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Dan Frommer of the Silicon Alley Insider sees the world as flat and static — at least when it comes to Apple's iPhone. Two days ago, he estimated that the iPhone wasn't meeting Apple's expectations based on the absurd assumption of flat sales — despite the obvious fact that sales will not be consistent over the time period analyzed. Between now and the end of 2008, Apple will experience two holiday shopping seasons when they have historically experienced huge surges in sales. Apple will also enter at least two new markets, Europe and Asia. And while a 3G version of the iPhone is unlikely to arrive in the US before the holidays, an upgrade of some kind is certain in the next 15 months... as are additional price cuts. All of which will produce sales increases and likely fuel further upward momentum to Apple's pricey phone. Not content with poor analysis of unit sales, Frommer is now extending his simplistic assumptions to iPhone profits.

Frommer asserts that Apple will need to sell 78% more iPhones to recoup lost profits from the iPhone price cut, but his assumptions are so broad and flawed, his analysis is pointless. Not only does he continue to assume consistent sales — even after finally admitting that several factors will boost sales, he uses iSuppli's assumed bill of materials cost and Gene Munster's unsubstantiated AT&T subscription fees. He ignores R&D, marketing, and other expenses when these expenses should decline over time. And worst of all, he assumes the cost of producing the iPhone will remain static! In Frommer's world, components do not get cheaper. Increased volumes do not result in cheaper prices. It doesn't matter that Apple is the largest consumer of NAND Flash (and likely the touchscreens used in the iPhone and iPod touch), that they get the best pricing, that they just further increased their consumption of iPod and iPhone components by expanding the iPod line.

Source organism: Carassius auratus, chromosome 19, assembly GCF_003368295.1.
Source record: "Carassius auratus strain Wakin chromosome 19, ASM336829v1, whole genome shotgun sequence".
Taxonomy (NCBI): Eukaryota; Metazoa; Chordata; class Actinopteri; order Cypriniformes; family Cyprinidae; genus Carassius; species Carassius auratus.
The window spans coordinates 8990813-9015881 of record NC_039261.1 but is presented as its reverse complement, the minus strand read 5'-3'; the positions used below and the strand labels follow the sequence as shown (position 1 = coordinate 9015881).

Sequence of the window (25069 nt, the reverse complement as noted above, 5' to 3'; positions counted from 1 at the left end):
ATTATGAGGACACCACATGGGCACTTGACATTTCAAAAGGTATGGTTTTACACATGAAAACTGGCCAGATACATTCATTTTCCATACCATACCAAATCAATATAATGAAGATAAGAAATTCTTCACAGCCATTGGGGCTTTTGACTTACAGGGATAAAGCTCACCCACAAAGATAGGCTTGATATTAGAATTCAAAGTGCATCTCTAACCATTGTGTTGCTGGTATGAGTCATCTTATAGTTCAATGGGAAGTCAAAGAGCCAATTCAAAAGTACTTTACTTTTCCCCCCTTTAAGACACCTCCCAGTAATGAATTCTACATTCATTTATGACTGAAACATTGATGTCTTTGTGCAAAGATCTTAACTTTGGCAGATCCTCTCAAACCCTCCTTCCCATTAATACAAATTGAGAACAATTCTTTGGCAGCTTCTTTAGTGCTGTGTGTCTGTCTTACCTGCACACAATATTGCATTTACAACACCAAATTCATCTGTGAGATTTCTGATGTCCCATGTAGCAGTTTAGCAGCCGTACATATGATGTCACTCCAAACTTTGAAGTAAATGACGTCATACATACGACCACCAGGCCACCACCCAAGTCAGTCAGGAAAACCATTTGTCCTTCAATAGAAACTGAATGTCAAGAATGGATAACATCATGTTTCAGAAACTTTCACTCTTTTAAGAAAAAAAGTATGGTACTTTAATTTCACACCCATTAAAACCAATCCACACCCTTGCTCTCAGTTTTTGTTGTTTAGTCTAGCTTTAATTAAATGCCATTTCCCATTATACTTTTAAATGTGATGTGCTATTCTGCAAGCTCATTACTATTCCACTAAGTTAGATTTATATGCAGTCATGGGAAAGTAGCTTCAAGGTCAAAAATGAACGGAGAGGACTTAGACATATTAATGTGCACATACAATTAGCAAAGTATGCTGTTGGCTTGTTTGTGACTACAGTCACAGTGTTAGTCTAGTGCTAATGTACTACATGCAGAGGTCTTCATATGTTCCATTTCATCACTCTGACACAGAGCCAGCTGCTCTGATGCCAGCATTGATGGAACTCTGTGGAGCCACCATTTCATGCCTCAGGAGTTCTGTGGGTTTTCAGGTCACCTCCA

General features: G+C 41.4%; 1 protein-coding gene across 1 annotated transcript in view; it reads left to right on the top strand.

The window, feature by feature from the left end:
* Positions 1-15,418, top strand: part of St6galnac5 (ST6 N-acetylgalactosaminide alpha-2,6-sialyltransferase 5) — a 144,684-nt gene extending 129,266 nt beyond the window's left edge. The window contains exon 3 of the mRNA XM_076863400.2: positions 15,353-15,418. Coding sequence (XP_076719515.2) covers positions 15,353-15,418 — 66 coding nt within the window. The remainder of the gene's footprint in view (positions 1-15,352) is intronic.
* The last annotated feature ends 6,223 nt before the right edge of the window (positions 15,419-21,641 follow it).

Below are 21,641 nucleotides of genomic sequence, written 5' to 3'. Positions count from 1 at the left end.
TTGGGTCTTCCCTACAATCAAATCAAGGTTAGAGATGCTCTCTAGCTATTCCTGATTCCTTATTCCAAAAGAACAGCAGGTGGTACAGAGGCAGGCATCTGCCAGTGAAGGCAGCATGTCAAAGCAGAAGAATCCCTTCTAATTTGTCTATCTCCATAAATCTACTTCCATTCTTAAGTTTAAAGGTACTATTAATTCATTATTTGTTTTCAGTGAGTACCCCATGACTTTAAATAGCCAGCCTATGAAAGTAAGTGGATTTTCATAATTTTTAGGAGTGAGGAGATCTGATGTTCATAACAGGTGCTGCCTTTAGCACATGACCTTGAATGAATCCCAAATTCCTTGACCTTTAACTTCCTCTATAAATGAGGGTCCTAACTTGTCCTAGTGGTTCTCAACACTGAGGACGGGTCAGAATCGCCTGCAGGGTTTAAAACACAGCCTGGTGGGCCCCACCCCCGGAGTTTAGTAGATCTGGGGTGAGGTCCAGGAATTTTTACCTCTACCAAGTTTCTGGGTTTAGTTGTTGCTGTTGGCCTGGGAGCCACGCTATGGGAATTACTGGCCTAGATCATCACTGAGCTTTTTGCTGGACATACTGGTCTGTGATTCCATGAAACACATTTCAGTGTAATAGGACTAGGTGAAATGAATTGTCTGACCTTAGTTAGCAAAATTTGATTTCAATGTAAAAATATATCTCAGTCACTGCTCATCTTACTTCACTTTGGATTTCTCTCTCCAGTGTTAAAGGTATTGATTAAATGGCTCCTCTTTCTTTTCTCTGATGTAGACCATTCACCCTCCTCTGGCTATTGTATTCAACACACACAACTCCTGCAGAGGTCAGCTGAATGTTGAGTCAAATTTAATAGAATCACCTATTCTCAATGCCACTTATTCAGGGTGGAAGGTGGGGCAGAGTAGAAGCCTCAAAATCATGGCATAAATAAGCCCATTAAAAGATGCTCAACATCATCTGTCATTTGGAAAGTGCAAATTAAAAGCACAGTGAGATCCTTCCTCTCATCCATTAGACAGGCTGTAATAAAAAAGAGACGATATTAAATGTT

While any analysis will have its assumptions and early iPhone predictions were over-ambitious guesses, what is the value of such conservative and flawed attempts at analyzing the iPhone numbers? Particularly when Frommer's own conclusion regarding profits contradicts his conclusions about unit sales. Maybe Apple will ultimately be disappointed with its iPhone strategy and results, but it will not be as big a disappointment as Dan Frommer's analysis.